4 hours 40 minutes

3. Greens for money

Green leafy vegetables such as cabbage, kale, spinach, and collard greens symbolize green dollars and wealth. Eat them in conjunction with black-eyed peas and cornbread if possible for the trio of prosperity: coins, dollars, and gold.

Collard Greens
Loaded with bacon and finished with apple cider vinegar, this easy Collard Greens recipe makes a quick and tasty side dish.
A bowl with collard greens in it.

More leafy green recipes

Spinach Salad with Bacon Dressing

The perfect Spinach Salad has tender spinach leaves gently wilted with warm bacon dressing. A few pieces of hard-boiled egg complete this simple, satisfying side dish. This was always my favorite salad that my grandma…

15 minutes

4. Cornbread for gold

Not only is cornbread delicious with a piping hot bowl of Hoppin’ John, it’s lucky! Cornbread looks like gold, so bake a batch to ring in the new year.

In certain Asian cultures, oranges and honey are also considered good luck. So, maybe swipe that cornbread with a spoonful of orange marmalade.

This easy Cornbread recipe is made in the Northern style: Fluffy, cake-like, ultra moist, and with a hint of sweetness. It's perfect with the barbecue at your next picnic or on the side of a bowl of chili.
Four pieces of cornbread on a cooling rack.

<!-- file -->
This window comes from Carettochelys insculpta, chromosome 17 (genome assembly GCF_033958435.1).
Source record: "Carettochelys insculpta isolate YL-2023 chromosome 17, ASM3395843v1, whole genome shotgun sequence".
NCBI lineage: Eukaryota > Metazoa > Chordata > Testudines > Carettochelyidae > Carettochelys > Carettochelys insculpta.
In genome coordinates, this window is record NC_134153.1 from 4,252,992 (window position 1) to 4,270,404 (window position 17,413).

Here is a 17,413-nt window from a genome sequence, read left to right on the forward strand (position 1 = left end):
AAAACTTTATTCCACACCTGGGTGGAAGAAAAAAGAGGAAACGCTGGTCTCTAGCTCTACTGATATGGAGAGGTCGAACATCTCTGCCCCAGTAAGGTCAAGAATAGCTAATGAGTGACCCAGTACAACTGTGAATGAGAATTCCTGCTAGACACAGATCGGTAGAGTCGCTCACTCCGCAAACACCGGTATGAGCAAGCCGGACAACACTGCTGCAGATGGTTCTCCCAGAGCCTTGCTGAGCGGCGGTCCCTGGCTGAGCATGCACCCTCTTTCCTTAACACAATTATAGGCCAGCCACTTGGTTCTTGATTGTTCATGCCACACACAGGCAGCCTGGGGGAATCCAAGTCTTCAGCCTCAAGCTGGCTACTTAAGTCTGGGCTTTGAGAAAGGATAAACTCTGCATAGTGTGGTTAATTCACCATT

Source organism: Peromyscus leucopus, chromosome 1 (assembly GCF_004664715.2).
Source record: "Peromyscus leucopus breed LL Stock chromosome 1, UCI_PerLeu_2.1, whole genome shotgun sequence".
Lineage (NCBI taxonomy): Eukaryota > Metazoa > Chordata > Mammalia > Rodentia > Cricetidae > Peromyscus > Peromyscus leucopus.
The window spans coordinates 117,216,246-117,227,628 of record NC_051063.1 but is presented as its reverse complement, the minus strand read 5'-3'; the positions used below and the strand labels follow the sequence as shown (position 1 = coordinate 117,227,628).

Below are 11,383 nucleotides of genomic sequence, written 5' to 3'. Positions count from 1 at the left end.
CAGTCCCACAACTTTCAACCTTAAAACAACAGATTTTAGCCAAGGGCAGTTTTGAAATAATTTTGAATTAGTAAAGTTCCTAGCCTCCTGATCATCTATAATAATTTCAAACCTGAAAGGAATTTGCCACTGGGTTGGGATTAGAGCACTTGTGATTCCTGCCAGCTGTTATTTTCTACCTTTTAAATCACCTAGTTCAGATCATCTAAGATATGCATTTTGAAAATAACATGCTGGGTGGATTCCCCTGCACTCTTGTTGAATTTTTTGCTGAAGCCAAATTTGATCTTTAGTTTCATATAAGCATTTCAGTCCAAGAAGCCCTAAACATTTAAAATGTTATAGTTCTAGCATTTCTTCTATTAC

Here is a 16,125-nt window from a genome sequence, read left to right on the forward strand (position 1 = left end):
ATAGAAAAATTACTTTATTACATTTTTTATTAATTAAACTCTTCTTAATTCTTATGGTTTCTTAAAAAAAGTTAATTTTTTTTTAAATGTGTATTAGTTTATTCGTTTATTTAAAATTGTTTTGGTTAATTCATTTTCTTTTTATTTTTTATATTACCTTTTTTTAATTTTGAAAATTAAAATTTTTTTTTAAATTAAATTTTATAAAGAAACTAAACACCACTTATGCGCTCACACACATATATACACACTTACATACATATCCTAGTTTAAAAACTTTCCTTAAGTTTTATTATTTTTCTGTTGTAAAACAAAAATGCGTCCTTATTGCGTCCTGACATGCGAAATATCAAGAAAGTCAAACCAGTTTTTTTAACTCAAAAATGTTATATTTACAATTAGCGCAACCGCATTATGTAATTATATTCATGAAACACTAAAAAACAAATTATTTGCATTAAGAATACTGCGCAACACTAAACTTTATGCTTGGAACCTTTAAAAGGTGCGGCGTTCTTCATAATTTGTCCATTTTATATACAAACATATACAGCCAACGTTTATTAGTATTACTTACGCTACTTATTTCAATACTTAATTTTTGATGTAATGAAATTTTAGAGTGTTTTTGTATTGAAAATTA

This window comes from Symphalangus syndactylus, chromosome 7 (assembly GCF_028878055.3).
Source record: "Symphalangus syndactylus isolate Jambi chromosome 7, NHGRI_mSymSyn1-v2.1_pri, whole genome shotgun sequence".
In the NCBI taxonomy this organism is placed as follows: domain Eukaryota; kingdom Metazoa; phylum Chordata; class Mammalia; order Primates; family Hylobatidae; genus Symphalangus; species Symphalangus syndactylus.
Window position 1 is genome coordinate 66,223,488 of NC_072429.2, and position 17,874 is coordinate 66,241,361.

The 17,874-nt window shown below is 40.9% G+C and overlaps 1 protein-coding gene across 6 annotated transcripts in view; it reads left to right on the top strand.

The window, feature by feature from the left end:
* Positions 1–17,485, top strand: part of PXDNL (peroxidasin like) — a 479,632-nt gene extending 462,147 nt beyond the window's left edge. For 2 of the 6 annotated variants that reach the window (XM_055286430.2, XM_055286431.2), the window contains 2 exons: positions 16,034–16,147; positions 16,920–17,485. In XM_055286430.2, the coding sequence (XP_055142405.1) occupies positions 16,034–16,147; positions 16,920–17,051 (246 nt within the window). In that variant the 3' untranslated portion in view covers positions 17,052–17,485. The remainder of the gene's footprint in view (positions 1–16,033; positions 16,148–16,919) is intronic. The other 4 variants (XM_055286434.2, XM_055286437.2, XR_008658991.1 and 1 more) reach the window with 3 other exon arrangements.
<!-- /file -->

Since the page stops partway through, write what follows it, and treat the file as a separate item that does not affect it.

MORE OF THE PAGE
Orange Marmalade
This Orange Marmalade recipe is made with ordinary oranges and lemons, and it’s as unfussy as it is delicious. It follows the "old fashioned" technique of sitting in a pot overnight, and every spoonful will make your morning toast sparkle.
3 jars of homemade orange marmalade.

5. Fruit for fertility

In Spain and Mexico, it is customary to eat 12 grapes at midnight and make 12 wishes for the 12 months of the upcoming year (in Spain, the grapes are frozen).

Champagne, made from grapes, is lucky for this same reason. Pop a bottle of bubbly or elevate it with a Champagne cocktail such as a Mimosa, a Bellini, or a Kir Royale.

In Greece, families might smash a whole pomegranate (blessed in church that morning, if possible) against the door. The luck for the family is determined by the number of seeds scattered.

A small platter with grapes and pomgeranates on it.
Citrus Salad
Citrus Salad with strawberries and pomegranate is healthful fruit salad elevated to a higher level, gorgeous enough for a special occasion yet easy to make.
Citrus salad on a white plate.
Easy Grape Salad
A recipe for easy Grape Salad. It’s sweet and creamy with loads of fresh grapes and crunchy nuts on top. Ready in just 5 minutes plus chilling time!
Easy grape salad in a clear bowl.

6. Circle desserts for a year of luck

Sweets in general are good luck, but round treats in particular symbolize the circle of life and a full year of good luck to the eater. Bundt cakes, donuts, and cookies all qualify.